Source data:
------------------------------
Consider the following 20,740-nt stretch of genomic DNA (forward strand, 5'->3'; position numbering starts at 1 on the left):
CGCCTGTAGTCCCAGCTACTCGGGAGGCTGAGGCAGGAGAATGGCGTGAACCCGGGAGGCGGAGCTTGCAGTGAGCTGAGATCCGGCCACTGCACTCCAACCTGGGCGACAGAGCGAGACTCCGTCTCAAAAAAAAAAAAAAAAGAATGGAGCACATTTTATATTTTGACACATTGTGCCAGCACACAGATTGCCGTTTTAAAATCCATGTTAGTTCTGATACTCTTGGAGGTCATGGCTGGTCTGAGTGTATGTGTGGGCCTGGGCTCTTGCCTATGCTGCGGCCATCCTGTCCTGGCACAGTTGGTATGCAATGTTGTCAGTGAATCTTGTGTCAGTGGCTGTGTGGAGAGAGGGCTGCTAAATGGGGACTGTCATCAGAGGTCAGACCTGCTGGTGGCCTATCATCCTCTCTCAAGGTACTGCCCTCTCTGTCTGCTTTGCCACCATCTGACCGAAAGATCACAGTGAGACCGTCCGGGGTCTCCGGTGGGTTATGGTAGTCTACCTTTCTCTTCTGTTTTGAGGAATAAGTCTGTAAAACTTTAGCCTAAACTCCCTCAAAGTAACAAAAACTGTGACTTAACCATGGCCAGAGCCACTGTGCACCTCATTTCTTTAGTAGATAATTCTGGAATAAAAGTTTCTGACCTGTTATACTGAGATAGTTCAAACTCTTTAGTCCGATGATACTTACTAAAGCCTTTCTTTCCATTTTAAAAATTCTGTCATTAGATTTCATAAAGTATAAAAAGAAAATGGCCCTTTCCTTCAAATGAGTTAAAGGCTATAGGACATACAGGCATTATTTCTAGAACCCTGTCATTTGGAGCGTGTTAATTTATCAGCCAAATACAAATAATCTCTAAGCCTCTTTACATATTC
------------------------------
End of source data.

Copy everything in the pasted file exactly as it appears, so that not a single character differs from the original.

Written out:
Consider the following 20,740-nt stretch of genomic DNA (forward strand, 5'->3'; position numbering starts at 1 on the left):
CGCCTGTAGTCCCAGCTACTCGGGAGGCTGAGGCAGGAGAATGGCGTGAACCCGGGAGGCGGAGCTTGCAGTGAGCTGAGATCCGGCCACTGCACTCCAACCTGGGCGACAGAGCGAGACTCCGTCTCAAAAAAAAAAAAAAAAGAATGGAGCACATTTTATATTTTGACACATTGTGCCAGCACACAGATTGCCGTTTTAAAATCCATGTTAGTTCTGATACTCTTGGAGGTCATGGCTGGTCTGAGTGTATGTGTGGGCCTGGGCTCTTGCCTATGCTGCGGCCATCCTGTCCTGGCACAGTTGGTATGCAATGTTGTCAGTGAATCTTGTGTCAGTGGCTGTGTGGAGAGAGGGCTGCTAAATGGGGACTGTCATCAGAGGTCAGACCTGCTGGTGGCCTATCATCCTCTCTCAAGGTACTGCCCTCTCTGTCTGCTTTGCCACCATCTGACCGAAAGATCACAGTGAGACCGTCCGGGGTCTCCGGTGGGTTATGGTAGTCTACCTTTCTCTTCTGTTTTGAGGAATAAGTCTGTAAAACTTTAGCCTAAACTCCCTCAAAGTAACAAAAACTGTGACTTAACCATGGCCAGAGCCACTGTGCACCTCATTTCTTTAGTAGATAATTCTGGAATAAAAGTTTCTGACCTGTTATACTGAGATAGTTCAAACTCTTTAGTCCGATGATACTTACTAAAGCCTTTCTTTCCATTTTAAAAATTCTGTCATTAGATTTCATAAAGTATAAAAAGAAAATGGCCCTTTCCTTCAAATGAGTTAAAGGCTATAGGACATACAGGCATTATTTCTAGAACCCTGTCATTTGGAGCGTGTTAATTTATCAGCCAAATACAAATAATCTCTAAGCCTCTTTACATATTC